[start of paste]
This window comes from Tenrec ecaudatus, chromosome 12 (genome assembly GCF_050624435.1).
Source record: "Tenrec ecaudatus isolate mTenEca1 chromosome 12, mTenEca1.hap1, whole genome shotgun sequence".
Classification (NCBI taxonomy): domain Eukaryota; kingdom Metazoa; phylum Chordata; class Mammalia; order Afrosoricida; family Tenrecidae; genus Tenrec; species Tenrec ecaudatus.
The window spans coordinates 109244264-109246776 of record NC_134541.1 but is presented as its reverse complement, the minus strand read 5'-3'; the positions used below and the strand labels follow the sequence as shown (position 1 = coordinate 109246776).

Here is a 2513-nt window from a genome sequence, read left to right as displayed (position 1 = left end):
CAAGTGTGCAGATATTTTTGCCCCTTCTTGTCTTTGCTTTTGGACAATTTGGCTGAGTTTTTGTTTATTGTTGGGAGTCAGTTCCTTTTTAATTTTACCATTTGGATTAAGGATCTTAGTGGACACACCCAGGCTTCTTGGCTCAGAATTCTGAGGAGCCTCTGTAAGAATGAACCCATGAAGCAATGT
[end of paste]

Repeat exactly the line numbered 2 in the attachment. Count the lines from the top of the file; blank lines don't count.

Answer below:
Source record: "Tenrec ecaudatus isolate mTenEca1 chromosome 12, mTenEca1.hap1, whole genome shotgun sequence".